Davey Johnson angrily sprung out of the Washington Nationals’ dugout and loped toward the first base umpire as fast as his 69-year-old legs could carry him. Saturday afternoon had reached a critical moment. The Nationals led the Atlanta Braves by two runs on the field and, at the time, 71 / 2 games in the standings. The middle of the Braves’ order beckoned. The leadoff man had just reached base on what Johnson thought — what he was sure — was a bad call.

“Even with my old eyes,” Johnson said later, “I knew I was right.”

The Nationals’ manager would soon stomp back to the dugout, arms flailing, ejected for the first time this season and about to absorb the second of two moments that breathed a small measure of life into the race for the National League East. The Braves followed a blown call with Jason Heyward’s two-run, game-tying homer off Edwin Jackson, the turning point of the Nationals’ 5-4 loss at Turner Field.

The Braves sliced Washington’s lead to 61 / 2 games with one more showdown looming Sunday night. The Nationals still hold a commanding edge with 17 games to play. But they could have all but stamped out the Braves’ chances Saturday, if they had held a four-run lead and if not for an eighth-inning implosion by reliever Ryan Mattheus.

Mattheus faced five batters in the eighth inning, and he allowed a hit and two walks before he forced in the winning run with a fastball that grazed Andrelton Simmons’s jersey. But the game swung long before Mattheus even entered, on a call that could linger if the Nationals do not secure a few wins in the near future.

“Winning this series makes [the Braves winning the East] more realistic,” Heyward said. “Our mind-set is to go after the division until you can’t.”

The Nationals took a four-run lead into the bottom of the second inning, paced by Adam LaRoche’s 30th homer and sloppy defense from the Braves. Jackson cruised along despite a few rough patches, and after five the Nationals led by two.

Leading off the sixth inning, Martin Prado ripped a one-hopper up the middle. Jackson knocked it down with his glove, scampered to his right and fired to first base. LaRoche stretched, and the throw arrived in time. But first base umpire Marvin Hudson ruled LaRoche had come off the bag and called Prado safe. Replays showed LaRoche had stayed on. LaRoche did not need to see them.

“I was sure,” LaRoche said. “For whatever reason, he couldn’t tell. He couldn’t see it. It cost us a big run.”

Jackson immediately pointed at the base and screamed. Johnson came scuttling out of the dugout and screamed in Hudson’s face. Johnson demanded Hudson appeal the call with home plate umpire Marty Foster. Hudson refused. Johnson argued until Hudson threw him out. The Nationals manager swung his arm in return, as if to feign ejecting the umpire.

“If I can see it from 150 feet that the throw beats him, and he’s on the bag and he was out of position, I wanted him to get help,” Johnson said. “Those are critical points in games. I’ve got old eyes and I can see that. He’s a good umpire. I felt like the object is to just get this right. We don’t need to give them a little added momentum here. Get some help. I probably overreacted, but it was really a critical point in the ballgame. My pitcher pitched a heck of a ballgame. We had a lead. We don’t need to give them any gifts.”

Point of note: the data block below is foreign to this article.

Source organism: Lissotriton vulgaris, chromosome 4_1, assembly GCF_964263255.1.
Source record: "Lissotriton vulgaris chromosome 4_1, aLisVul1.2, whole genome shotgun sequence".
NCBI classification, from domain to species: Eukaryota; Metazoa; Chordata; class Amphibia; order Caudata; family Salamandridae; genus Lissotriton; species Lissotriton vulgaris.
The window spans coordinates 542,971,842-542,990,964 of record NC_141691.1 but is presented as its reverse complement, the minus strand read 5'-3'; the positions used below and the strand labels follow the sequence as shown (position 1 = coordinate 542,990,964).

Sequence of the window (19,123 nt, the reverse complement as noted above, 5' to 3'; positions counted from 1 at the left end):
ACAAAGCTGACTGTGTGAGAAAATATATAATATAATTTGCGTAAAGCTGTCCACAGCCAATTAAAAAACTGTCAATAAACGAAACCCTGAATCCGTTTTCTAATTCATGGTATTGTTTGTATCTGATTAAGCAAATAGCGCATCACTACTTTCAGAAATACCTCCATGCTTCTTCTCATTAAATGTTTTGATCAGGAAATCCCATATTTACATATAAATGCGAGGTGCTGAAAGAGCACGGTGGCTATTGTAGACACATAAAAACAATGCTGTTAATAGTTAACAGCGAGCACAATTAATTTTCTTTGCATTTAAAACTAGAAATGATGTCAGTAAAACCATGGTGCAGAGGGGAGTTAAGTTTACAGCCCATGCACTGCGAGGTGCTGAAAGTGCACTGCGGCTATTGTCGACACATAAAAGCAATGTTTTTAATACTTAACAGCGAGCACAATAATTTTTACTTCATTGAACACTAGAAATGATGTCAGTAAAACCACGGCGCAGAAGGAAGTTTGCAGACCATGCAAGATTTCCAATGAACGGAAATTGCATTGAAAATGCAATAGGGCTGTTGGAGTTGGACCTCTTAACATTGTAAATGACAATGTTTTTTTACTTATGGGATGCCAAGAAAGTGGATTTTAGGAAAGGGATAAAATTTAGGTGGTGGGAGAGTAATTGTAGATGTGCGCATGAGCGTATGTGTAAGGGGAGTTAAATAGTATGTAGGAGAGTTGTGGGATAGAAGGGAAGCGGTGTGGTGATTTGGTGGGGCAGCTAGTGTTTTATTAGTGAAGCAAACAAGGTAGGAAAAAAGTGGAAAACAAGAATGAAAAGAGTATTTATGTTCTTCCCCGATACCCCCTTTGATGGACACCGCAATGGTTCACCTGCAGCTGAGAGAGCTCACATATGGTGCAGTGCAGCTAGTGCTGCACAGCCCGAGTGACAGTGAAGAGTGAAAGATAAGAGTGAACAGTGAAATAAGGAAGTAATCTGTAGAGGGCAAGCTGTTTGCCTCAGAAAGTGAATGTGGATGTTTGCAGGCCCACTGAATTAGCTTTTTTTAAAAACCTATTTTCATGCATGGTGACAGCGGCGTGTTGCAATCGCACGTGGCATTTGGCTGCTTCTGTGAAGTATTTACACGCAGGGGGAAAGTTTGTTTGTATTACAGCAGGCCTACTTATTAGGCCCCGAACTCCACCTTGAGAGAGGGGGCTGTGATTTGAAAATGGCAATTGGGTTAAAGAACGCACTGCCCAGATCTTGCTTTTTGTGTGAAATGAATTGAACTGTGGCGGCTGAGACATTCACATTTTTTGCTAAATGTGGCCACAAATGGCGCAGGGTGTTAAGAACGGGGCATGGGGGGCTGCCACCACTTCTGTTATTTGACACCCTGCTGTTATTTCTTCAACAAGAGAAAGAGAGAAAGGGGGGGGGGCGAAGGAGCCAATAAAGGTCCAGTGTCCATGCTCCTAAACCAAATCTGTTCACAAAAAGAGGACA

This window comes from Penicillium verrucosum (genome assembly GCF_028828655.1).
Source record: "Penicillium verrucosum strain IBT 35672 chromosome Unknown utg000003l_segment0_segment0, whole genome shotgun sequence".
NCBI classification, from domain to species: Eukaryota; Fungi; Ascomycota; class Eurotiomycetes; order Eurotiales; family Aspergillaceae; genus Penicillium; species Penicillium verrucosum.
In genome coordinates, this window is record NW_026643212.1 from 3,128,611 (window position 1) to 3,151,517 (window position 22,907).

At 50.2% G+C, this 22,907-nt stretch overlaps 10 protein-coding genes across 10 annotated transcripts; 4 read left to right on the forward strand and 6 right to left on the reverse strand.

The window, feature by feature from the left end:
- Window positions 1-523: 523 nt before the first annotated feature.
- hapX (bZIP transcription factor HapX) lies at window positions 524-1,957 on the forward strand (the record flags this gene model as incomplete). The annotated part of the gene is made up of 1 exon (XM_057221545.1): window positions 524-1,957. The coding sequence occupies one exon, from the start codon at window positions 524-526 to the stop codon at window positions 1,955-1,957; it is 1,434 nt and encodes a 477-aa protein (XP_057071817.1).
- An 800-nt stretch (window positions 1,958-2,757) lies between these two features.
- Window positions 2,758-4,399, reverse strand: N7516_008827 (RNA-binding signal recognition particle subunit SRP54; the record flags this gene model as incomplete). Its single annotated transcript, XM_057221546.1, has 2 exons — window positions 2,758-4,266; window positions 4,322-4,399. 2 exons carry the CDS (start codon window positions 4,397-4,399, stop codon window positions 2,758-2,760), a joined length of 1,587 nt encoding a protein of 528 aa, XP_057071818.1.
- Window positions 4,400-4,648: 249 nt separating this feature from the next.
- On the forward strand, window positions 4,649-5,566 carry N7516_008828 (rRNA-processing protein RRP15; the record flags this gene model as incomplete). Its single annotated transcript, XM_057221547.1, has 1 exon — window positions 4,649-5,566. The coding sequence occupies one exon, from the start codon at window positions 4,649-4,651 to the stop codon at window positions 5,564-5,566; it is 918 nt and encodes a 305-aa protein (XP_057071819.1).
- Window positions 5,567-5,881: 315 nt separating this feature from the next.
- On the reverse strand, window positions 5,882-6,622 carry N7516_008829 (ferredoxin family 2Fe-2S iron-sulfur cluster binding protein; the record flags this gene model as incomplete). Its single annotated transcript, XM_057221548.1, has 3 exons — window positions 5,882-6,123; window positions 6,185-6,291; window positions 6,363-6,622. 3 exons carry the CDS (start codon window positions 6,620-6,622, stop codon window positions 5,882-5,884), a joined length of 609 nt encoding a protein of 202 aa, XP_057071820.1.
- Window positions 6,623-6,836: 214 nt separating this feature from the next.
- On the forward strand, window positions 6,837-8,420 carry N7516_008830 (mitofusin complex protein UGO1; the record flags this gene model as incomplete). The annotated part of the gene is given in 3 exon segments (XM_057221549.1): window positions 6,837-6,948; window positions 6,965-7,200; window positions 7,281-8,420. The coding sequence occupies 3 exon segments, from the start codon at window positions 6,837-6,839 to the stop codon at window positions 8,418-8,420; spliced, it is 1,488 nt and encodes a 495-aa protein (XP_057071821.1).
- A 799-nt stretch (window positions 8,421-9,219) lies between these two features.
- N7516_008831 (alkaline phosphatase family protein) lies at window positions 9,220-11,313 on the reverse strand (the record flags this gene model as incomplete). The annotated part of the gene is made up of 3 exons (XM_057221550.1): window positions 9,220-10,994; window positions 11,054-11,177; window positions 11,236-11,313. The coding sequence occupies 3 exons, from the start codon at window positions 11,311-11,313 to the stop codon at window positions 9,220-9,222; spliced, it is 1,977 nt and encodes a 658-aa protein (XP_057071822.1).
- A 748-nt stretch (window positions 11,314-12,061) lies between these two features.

Still enraged, Jackson pitched with no outs to Heyward. He fell behind, 2-0, then got back in the count with a slider. Jackson then threw a fastball down the chute, and Heyward clobbered it. The stadium erupted as the ball soared over right-center field fence, tying the score at 4.

“At the end of the day, he called him safe,” Jackson said. “Once he makes the call, at that point, it really doesn’t matter. He’s still on first base. The game has to continue.”

Jackson would face one more batter, striking out David Ross, before bench coach Randy Knorr, subbing for Johnson, came to take the ball. After 86 pitches, 57 of them strikes, he was done with no chance to win. Jackson watched the remainder of the inning alone at the end of the bench, resting his arms on the railing.

“My job is to go out there and secure the lead, regardless of the calls being made,” Jackson said. “I can’t really control that. I have a job to go and get outs.”

Knorr tabbed Mattheus for the eighth. In the bullpen, Mattheus fired strikes and felt confident in his stuff. He had walked more than one batter in only three of his 58 appearances this season, and had hit just two batters. In a span of five batters, he walked two and then hit a batter.

“That’s inexcusable,” Mattheus said. “I didn’t even give us a chance to win that game. I’ve got to throw strikes. If I get beat throwing strikes, it’s a little easier to swallow. I can’t remember that happening any time in the past. It’s inexcusable.”

Zach Duke squirmed out of a bases loaded, one-out jam to keep the score at 5-4. With Braves closer Craig Kimbrel warming up, on most nights the lead may well have been 10. Friday night, Kimbrel struck out three Nationals with 10 pitches.

Saturday, Washington put a scare into him. Chad Tracy lined a pinch-hit single to left field with one out, and pinch-runner Eury Perez stole second and sprinted to third on an errant throw.

They still had to get a hit. Kimbrel struck out Steve Lombardozzi. Then he ended the game by striking out Tyler Moore swinging through a 97-mph fastball. Kimbrel had struck out the side again.

The crowd erupted. The Nationals retreated to their clubhouse, upset at the crucial call but also at themselves. “We could’ve done a better job getting guys on base,” LaRoche said. They will turn Sunday to Cy Young candidate Gio Gonzalez to salvage one win, and to put a frustrating day behind them.

“It’s like crying over spilled milk,” Johnson said. “It’s over.”